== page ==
From there, we have actual board reset effects like Warp World that feel very similar to Worldpurge, if not a little more random. The only fundamental difference is that Warp World doesn’t put a screeching halt on a long game in the same way that Worldpurge can by resetting things and invalidating most of what has already transpired.
Put another way, Worldfire was banned for a reason.
Anyway, why am I pointing out non-Azorius cards here? I think it is incredibly important to understand the division between Azorius and plain-old white and blue cards. Wrath effects aren’t Azorius simply because they share a color. Neither are blue card-draw effects, nor are counter spells. These types of cards may accent a guild strategy, but that does not make them guild-aligned. To be Azorius (or any guild for that matter) is to be more than the sum of your parts.
As for a grade on Worldpurge? I played this card for a few weeks when I made a Jenara, Asura of War control deck. I stopped after I played it the second time and my life was threatened by the half of the table that didn’t immediately head to the parking lot to slash my tires.
Worldpurge is a fake-out card. It looks big and splashy, but it isn’t fun. Like ever.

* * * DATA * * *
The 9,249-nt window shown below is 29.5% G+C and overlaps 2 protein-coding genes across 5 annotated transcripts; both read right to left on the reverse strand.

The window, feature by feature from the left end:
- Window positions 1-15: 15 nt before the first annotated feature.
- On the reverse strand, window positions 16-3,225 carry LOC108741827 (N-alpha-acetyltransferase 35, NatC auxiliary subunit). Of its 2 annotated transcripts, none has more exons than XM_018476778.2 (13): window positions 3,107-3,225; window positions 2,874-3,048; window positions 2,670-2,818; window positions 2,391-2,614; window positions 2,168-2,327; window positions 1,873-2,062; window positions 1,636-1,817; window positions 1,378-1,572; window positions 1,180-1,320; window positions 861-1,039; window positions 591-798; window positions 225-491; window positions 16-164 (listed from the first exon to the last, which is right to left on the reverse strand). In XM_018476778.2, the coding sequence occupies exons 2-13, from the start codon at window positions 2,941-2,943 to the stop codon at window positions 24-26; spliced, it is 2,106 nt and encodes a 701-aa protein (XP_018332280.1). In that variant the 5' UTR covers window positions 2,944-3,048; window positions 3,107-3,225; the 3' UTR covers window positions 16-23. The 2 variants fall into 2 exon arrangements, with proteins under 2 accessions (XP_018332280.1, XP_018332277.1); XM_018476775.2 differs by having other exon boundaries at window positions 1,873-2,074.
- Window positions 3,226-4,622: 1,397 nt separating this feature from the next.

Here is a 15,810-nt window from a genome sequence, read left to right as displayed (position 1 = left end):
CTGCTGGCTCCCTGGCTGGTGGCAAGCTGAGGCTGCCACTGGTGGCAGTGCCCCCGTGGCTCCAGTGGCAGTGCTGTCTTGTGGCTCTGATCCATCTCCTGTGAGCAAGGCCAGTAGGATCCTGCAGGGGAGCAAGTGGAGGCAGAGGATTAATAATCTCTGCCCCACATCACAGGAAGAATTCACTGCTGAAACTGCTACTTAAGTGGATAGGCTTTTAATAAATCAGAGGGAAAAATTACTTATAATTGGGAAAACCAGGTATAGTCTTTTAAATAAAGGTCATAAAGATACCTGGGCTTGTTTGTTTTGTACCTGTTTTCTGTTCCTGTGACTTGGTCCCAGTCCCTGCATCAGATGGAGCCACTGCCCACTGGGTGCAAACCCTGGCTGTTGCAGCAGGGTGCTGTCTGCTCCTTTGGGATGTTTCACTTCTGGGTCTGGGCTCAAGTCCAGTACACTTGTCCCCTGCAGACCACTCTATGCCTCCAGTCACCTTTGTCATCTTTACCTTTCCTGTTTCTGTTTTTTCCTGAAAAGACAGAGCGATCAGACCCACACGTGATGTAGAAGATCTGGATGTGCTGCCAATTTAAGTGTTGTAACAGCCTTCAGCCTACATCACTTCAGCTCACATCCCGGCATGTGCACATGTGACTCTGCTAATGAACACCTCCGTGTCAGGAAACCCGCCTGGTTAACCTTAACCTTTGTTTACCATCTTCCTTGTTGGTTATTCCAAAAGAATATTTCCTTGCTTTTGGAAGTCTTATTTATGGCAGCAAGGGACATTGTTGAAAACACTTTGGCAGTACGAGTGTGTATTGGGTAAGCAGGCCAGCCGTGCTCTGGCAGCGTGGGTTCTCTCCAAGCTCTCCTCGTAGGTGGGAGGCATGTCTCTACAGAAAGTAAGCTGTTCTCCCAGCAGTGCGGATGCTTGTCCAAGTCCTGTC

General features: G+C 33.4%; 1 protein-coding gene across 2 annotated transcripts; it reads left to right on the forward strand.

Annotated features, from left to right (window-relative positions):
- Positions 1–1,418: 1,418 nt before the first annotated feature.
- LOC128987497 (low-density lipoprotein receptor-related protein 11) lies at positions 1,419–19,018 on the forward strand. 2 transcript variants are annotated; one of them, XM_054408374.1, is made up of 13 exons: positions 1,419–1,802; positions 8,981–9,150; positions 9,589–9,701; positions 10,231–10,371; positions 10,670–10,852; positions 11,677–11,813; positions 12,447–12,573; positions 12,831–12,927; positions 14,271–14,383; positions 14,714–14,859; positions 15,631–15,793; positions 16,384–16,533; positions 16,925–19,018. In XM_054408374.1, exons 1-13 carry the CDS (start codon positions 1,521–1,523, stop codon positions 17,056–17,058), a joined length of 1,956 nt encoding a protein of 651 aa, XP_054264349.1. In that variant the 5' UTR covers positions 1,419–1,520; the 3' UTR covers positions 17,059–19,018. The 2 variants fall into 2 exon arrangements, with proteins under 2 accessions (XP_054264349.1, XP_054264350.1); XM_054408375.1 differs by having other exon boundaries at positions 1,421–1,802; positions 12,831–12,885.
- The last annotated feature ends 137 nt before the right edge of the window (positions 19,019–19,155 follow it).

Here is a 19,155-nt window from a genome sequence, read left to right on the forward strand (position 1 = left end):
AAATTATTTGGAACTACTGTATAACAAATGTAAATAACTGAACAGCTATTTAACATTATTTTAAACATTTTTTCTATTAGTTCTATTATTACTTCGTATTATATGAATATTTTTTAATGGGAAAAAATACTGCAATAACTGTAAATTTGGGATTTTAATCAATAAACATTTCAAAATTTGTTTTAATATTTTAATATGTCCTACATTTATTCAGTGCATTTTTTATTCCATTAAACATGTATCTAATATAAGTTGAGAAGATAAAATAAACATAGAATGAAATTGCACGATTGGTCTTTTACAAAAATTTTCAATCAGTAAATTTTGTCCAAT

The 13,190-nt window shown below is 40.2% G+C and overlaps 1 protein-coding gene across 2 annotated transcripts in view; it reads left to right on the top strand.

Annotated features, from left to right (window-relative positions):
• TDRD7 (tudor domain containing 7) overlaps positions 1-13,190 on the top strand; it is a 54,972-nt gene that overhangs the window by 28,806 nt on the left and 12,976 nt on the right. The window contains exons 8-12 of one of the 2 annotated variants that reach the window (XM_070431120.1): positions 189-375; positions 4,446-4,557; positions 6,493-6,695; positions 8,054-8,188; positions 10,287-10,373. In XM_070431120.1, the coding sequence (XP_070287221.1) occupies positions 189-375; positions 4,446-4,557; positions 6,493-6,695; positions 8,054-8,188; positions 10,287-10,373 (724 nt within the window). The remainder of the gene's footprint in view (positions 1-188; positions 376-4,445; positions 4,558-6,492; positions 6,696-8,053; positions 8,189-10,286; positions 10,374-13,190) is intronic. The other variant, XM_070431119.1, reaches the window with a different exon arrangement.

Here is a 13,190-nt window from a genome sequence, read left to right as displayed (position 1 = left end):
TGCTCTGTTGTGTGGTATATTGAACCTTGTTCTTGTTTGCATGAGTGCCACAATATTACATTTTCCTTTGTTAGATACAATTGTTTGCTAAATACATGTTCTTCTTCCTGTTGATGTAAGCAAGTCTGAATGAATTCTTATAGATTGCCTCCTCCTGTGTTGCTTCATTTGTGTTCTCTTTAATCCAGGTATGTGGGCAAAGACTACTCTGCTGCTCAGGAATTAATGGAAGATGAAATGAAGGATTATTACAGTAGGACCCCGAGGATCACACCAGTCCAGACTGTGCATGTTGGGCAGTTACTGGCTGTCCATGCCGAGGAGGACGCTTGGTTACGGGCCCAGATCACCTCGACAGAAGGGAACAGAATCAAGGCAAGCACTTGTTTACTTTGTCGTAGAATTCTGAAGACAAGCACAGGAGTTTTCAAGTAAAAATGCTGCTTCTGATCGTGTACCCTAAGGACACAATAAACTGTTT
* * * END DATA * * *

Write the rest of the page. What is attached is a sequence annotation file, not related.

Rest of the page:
The other side of this coin is that monocolor cards can sometimes represent Azorius better than actual guild-branded cards. Azorius promotes a passive prison theme, penalizing players for being aggressive or preventing them from doing so completely to begin with.
Propaganda captures the flavor as well as the mechanic and passes the baton to white with Ghostly Prison. Newcomer Sphere of Safety ties the strategy to the enchantments that white loves so much, raising the bar to a whole new level. In my mind, these cards represent Azorius better than any others.
I’m not really into playing prison-style effects, but I will concede these cards are Azorius through and through, and they see a ton of play. I’ll even admit that I have Sphere of Safety in my green/white enchantress deck as a way to stave off token swarm strategies.
With all of this in mind, let’s look at some legendary commander options to see how they stack up against guild standards. Are they Azorius, or are they simply wearing the colors ?
Guild or not? Nope. Crazy, right?
I’ll get beaten up over this one I’m sure, but Azorius doesn’t play games. Azorius lays down the law. With the leadup to Return to Ravnica, we saw Twitter hits that painted a picture of endless senate majority votes in order to do something as little as reveal a spoiler. We saw how much rules and regulations matter in the Azorius insert that came with the Prerelease guild box. Azorius is all about following the letter of the law.